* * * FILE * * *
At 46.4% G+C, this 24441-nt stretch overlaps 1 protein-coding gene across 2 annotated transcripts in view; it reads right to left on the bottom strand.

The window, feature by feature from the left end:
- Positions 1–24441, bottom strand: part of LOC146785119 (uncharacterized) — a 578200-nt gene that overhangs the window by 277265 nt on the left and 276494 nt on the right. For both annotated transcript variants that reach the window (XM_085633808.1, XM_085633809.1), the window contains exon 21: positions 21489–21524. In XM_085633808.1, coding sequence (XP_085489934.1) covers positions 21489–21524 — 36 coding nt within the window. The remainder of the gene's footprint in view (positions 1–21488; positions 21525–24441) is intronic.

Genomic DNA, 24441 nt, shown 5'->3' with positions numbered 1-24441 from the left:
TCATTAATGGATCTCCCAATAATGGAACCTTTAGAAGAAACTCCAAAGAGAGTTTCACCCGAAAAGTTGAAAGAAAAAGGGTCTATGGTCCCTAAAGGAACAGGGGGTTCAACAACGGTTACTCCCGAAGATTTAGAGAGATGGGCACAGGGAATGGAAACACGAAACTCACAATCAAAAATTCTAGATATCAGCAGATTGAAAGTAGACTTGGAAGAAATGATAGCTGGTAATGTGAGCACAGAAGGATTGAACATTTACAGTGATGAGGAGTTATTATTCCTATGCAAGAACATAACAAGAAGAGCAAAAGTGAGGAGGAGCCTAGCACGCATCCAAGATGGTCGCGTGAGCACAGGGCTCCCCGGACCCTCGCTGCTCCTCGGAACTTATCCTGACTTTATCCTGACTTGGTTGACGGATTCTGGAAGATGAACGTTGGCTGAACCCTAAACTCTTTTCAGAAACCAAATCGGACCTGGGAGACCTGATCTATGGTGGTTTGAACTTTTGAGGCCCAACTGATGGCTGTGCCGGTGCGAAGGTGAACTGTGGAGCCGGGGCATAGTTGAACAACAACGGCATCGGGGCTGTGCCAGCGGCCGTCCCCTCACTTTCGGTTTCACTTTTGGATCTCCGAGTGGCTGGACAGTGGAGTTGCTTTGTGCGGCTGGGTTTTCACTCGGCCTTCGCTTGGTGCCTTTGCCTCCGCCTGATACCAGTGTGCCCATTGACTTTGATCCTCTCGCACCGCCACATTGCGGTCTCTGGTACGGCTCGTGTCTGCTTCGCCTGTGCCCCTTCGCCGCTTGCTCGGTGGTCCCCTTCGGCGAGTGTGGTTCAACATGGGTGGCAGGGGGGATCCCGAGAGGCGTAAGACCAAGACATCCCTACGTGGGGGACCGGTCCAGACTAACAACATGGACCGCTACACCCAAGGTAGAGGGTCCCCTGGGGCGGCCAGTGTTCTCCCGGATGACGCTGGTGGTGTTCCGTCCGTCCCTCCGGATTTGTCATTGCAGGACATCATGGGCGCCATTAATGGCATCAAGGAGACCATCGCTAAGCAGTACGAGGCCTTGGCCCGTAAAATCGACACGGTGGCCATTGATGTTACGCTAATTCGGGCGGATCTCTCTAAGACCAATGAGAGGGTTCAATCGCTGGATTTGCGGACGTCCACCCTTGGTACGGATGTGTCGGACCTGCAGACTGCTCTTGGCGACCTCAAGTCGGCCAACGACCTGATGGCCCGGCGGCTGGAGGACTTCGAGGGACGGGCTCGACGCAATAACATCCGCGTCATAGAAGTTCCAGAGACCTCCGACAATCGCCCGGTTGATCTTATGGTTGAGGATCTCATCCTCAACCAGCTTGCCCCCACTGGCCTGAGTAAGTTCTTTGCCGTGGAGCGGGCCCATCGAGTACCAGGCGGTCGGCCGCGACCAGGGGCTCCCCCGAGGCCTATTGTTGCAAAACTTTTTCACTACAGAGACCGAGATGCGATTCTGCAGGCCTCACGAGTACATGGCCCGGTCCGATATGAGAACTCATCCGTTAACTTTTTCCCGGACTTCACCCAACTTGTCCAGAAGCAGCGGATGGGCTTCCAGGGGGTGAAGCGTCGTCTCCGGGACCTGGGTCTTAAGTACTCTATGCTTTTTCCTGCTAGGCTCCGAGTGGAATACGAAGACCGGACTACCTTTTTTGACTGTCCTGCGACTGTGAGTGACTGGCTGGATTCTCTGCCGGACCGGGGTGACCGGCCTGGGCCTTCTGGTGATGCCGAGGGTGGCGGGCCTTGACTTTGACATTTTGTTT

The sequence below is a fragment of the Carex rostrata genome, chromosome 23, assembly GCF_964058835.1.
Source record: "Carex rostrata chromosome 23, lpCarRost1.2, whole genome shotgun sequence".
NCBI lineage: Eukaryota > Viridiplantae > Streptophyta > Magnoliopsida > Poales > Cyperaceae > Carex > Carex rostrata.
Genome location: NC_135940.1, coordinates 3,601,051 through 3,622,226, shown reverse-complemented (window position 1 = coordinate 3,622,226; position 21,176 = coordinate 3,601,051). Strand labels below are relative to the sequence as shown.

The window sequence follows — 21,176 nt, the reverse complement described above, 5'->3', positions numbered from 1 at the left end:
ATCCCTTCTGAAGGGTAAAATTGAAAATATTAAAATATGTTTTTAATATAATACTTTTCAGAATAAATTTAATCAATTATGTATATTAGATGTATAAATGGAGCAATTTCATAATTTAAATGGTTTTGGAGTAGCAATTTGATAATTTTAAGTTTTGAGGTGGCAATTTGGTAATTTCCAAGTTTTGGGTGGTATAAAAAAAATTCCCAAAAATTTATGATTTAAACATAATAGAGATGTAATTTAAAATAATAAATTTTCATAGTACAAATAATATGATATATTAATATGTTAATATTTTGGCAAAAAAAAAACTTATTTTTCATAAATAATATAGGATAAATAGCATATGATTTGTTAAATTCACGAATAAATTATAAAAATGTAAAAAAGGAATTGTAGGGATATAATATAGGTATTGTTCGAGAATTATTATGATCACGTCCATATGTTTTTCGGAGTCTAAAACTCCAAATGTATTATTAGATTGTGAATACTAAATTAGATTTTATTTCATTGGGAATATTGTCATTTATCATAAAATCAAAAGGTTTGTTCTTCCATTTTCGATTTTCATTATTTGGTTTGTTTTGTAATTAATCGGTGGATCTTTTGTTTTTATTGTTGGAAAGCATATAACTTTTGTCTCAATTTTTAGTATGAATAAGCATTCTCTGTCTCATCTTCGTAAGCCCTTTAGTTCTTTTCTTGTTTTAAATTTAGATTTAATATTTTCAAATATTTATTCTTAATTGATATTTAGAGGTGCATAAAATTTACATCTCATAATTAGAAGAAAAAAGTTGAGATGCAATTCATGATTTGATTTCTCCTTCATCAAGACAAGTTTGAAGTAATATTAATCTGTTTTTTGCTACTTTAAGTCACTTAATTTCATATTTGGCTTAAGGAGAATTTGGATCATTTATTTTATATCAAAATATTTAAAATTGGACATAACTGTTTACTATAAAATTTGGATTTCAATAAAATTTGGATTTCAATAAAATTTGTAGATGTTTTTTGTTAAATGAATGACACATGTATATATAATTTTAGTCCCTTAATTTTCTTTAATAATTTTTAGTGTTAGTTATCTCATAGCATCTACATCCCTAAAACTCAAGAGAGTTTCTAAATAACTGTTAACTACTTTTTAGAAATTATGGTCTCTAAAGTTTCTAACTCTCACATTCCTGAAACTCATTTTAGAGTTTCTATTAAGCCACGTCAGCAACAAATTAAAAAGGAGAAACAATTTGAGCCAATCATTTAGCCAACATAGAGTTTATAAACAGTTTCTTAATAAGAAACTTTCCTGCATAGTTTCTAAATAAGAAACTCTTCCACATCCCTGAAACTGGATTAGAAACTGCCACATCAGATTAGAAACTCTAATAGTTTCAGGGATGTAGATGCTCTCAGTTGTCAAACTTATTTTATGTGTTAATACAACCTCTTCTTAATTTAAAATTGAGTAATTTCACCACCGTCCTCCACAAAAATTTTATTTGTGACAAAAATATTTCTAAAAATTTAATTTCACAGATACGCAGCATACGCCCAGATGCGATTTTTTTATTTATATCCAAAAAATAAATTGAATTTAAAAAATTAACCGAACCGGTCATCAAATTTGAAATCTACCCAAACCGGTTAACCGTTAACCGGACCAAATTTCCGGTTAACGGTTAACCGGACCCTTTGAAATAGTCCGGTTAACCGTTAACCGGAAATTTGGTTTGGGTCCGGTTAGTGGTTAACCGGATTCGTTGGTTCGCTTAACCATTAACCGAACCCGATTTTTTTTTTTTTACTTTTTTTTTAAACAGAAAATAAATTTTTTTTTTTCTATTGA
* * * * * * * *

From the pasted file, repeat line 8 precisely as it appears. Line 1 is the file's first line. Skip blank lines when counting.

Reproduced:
NCBI lineage: Eukaryota > Viridiplantae > Streptophyta > Magnoliopsida > Poales > Cyperaceae > Carex > Carex rostrata.